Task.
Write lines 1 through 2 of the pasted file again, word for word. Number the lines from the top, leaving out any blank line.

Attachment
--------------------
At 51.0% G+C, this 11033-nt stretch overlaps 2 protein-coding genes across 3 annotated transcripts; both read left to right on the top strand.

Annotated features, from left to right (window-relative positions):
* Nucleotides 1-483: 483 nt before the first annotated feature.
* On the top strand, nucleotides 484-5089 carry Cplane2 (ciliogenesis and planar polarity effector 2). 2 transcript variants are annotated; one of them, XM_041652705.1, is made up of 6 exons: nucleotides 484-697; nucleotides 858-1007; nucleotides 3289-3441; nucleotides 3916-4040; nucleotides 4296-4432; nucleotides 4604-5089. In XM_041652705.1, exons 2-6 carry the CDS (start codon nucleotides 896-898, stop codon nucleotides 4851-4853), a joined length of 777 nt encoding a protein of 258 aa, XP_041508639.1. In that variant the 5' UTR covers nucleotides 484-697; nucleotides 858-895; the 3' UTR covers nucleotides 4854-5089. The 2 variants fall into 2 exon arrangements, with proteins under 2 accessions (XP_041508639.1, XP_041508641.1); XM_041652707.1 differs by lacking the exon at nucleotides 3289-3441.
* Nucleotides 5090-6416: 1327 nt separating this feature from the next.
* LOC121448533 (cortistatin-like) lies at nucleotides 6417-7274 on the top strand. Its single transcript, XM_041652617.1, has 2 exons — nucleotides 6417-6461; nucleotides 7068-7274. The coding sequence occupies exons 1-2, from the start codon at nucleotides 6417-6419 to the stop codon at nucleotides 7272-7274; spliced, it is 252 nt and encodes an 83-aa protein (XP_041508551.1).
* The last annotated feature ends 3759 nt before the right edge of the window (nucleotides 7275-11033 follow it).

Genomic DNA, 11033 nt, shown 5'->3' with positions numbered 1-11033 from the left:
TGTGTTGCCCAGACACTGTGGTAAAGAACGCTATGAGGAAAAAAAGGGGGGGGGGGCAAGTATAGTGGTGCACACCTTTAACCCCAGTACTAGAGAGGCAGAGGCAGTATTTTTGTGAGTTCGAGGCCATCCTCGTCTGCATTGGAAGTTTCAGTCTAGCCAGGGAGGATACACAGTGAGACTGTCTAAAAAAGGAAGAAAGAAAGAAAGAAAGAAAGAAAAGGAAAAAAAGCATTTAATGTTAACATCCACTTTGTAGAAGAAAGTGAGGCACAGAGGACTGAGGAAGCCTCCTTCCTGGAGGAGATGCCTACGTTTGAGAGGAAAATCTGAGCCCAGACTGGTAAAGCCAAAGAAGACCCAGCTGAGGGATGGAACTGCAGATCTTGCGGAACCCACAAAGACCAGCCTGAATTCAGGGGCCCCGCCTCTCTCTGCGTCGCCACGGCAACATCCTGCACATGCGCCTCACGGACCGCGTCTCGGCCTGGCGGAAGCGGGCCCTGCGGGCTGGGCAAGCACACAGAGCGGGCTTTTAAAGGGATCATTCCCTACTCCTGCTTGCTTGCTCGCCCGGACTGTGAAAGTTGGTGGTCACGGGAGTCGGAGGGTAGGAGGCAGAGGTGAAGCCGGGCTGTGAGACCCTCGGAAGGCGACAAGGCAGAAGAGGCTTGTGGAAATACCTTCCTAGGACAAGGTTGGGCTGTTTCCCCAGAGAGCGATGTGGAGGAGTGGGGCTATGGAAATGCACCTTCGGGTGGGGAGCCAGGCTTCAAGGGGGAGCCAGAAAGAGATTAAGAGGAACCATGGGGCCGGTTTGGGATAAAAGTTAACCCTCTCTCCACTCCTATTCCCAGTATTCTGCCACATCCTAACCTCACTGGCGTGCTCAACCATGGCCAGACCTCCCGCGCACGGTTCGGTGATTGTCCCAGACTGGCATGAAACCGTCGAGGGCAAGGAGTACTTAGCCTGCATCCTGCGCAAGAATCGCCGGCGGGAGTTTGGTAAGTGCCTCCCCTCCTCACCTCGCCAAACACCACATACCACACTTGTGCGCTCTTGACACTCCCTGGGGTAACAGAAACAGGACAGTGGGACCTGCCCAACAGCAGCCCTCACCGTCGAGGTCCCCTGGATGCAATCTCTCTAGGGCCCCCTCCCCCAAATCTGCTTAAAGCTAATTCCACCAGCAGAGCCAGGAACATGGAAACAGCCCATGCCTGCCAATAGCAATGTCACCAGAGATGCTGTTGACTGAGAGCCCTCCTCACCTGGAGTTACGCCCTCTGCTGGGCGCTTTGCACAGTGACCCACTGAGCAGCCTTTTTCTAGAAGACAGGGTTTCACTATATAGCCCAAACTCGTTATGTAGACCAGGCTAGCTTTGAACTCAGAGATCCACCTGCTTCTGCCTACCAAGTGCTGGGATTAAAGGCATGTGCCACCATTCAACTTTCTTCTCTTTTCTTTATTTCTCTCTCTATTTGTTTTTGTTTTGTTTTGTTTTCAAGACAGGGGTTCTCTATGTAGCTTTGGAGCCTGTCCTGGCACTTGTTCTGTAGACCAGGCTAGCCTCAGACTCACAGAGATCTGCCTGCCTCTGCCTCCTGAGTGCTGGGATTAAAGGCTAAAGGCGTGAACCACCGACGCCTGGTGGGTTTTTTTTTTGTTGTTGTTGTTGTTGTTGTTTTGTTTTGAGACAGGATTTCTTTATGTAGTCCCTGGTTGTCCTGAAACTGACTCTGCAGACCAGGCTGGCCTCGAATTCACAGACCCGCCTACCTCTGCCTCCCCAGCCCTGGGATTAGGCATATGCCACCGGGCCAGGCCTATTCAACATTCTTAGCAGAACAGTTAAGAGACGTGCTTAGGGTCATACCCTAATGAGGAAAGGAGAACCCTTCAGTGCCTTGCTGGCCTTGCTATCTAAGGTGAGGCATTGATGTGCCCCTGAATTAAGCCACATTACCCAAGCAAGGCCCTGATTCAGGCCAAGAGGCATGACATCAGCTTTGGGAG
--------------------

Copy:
At 51.0% G+C, this 11033-nt stretch overlaps 2 protein-coding genes across 3 annotated transcripts; both read left to right on the top strand.

Annotated features, from left to right (window-relative positions):